The Open Mainframe Project is looking to fill a technology skills gap by providing COBOL resources to the public sector.
According to the project, more than 10 million people in the United States have filed for unemployment due to the COVID-19 crisis, and there is an emergent need for COBOL programmers.
“This pandemic underscores the critical nature for public sector mainframe applications to be agile and easily modified to meet fast-changing requirements,” Open Mainframe Project wrote in a blog post. “The challenge many cities and states are facing now is changing their COBOL code fast enough to respond to the increased unemployment payment eligibility in a very short timeframe.”
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One of the resources is a new Open Mainframe Project forum where developers and programmers who would like to volunteer or are available for hire can post their profiles, describing their COBOL expertise.
Also, a new COBOL Technical Forum will be created specifically for COBOL technical questions which will be monitored by experienced COBOL programmers.
“This will allow all levels of programmers to quickly learn new techniques and draw from a broad range of experience and expertise to address common questions and challenges arising during this unprecedented time,” Open Mainframe Project wrote.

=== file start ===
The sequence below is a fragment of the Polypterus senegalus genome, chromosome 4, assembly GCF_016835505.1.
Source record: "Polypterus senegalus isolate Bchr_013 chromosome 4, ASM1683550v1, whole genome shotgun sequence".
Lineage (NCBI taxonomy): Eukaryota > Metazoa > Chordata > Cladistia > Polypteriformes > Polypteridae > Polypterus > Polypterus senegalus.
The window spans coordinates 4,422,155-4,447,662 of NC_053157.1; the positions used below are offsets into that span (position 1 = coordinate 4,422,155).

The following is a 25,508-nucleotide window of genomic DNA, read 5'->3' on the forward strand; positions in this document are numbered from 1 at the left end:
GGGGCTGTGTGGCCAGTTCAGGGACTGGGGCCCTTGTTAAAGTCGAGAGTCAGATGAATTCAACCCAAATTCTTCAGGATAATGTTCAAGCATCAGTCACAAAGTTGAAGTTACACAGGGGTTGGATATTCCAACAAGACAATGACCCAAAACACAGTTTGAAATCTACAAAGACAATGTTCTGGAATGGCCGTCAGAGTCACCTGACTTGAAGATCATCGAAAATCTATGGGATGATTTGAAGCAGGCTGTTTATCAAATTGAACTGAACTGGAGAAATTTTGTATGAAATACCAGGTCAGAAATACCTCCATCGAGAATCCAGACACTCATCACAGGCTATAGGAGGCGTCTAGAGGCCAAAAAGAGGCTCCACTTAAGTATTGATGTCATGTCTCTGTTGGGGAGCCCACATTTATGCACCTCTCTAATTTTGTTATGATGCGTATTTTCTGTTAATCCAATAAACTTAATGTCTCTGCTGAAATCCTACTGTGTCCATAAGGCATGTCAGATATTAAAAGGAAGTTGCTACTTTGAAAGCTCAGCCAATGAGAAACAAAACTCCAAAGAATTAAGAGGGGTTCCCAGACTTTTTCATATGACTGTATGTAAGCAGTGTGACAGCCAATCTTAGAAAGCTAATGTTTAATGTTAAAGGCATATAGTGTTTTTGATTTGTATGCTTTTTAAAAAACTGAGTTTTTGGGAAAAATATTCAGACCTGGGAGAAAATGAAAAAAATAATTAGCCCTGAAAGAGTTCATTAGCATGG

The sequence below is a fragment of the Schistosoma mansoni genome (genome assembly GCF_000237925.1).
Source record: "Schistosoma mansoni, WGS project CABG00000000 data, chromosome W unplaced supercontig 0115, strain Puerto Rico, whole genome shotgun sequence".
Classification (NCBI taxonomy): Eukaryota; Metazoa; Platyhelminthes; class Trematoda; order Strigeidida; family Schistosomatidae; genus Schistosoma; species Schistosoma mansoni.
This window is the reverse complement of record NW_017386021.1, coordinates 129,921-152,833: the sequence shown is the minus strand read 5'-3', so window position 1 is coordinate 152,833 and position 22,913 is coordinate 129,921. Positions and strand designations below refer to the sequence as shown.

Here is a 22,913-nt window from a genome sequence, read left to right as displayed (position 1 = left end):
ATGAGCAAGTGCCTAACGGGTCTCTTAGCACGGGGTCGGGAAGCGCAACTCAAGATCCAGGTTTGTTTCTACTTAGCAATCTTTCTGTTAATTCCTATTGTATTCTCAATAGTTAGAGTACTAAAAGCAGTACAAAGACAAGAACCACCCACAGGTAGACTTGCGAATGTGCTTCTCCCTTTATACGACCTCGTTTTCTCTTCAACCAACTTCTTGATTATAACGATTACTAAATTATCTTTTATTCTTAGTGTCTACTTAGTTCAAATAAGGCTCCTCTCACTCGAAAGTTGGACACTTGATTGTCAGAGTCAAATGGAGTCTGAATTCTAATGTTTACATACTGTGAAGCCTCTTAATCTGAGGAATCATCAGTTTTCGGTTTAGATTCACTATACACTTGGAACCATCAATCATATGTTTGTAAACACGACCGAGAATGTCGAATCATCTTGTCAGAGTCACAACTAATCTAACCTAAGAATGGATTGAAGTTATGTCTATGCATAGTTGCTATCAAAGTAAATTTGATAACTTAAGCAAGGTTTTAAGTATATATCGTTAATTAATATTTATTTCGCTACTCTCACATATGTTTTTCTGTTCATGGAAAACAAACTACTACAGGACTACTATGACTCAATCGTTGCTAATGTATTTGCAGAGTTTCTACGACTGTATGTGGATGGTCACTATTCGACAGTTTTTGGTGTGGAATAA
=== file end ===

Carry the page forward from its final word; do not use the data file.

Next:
Lastly, a new open-source COBOL training project will lead collaboration for training materials on COBOL. The courseware was contributed by IBM.
“This call for skills is a great example of how communities, and in particular open source communities, pulling together can quickly and efficiently address critical needs in times of crisis,” said Alan Clark, an Open Mainframe governing board member of the SUSE CTO Office.
As part of the project’s COBOL intiative, a number of other different companies are providing resources for the mainframe. Broadcom is offering Code4z on VS Code Marketplace, IBM is providing COBOL training, and Rocket Software is providing BlueZone Web.
“IBM is proud to have worked over the past 24 hours with the Open Mainframe Project to mobilize our community to address the resource challenges the public sector is facing in these unprecedented times. Being of service to our world and the systems that power it remain our priority and this new initiative provides an immediate way to connect skilled professionals where needs arise. IBM and our partner ecosystem are also directly engaged in helping clients manage their spikes in demand and our experts are on standby to help in any other way we can,” said Meredith Stowell, vice president of the IBM Z Ecosystem
More information is available here.